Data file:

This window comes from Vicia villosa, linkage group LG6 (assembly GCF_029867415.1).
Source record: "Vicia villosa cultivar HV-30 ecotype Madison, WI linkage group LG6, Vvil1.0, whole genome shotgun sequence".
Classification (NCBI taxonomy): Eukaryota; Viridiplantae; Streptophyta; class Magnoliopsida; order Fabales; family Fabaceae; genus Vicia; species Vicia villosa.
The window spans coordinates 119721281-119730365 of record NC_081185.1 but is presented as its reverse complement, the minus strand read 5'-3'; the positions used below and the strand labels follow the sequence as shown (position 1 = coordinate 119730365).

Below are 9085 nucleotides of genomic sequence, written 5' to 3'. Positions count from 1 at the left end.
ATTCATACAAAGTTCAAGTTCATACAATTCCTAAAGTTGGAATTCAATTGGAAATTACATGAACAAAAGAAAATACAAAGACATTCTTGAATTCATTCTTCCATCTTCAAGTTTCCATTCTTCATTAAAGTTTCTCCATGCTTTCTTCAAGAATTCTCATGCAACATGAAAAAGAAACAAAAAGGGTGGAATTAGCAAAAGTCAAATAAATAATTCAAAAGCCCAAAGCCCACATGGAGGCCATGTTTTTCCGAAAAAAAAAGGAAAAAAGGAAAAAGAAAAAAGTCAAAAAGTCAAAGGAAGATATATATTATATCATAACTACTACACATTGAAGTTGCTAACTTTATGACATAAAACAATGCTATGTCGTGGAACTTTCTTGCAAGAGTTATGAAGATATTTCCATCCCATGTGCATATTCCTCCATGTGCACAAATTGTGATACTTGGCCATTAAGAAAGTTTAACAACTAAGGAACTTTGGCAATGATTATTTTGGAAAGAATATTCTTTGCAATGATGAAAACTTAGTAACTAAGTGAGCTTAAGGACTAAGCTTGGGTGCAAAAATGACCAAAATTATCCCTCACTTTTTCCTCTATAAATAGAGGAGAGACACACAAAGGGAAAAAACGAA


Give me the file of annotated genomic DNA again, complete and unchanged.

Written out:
This window comes from Vicia villosa, linkage group LG6 (assembly GCF_029867415.1).
Source record: "Vicia villosa cultivar HV-30 ecotype Madison, WI linkage group LG6, Vvil1.0, whole genome shotgun sequence".
Classification (NCBI taxonomy): Eukaryota; Viridiplantae; Streptophyta; class Magnoliopsida; order Fabales; family Fabaceae; genus Vicia; species Vicia villosa.
The window spans coordinates 119721281-119730365 of record NC_081185.1 but is presented as its reverse complement, the minus strand read 5'-3'; the positions used below and the strand labels follow the sequence as shown (position 1 = coordinate 119730365).

Below are 9085 nucleotides of genomic sequence, written 5' to 3'. Positions count from 1 at the left end.
ATTCATACAAAGTTCAAGTTCATACAATTCCTAAAGTTGGAATTCAATTGGAAATTACATGAACAAAAGAAAATACAAAGACATTCTTGAATTCATTCTTCCATCTTCAAGTTTCCATTCTTCATTAAAGTTTCTCCATGCTTTCTTCAAGAATTCTCATGCAACATGAAAAAGAAACAAAAAGGGTGGAATTAGCAAAAGTCAAATAAATAATTCAAAAGCCCAAAGCCCACATGGAGGCCATGTTTTTCCGAAAAAAAAAGGAAAAAAGGAAAAAGAAAAAAGTCAAAAAGTCAAAGGAAGATATATATTATATCATAACTACTACACATTGAAGTTGCTAACTTTATGACATAAAACAATGCTATGTCGTGGAACTTTCTTGCAAGAGTTATGAAGATATTTCCATCCCATGTGCATATTCCTCCATGTGCACAAATTGTGATACTTGGCCATTAAGAAAGTTTAACAACTAAGGAACTTTGGCAATGATTATTTTGGAAAGAATATTCTTTGCAATGATGAAAACTTAGTAACTAAGTGAGCTTAAGGACTAAGCTTGGGTGCAAAAATGACCAAAATTATCCCTCACTTTTTCCTCTATAAATAGAGGAGAGACACACAAAGGGAAAAAACGAA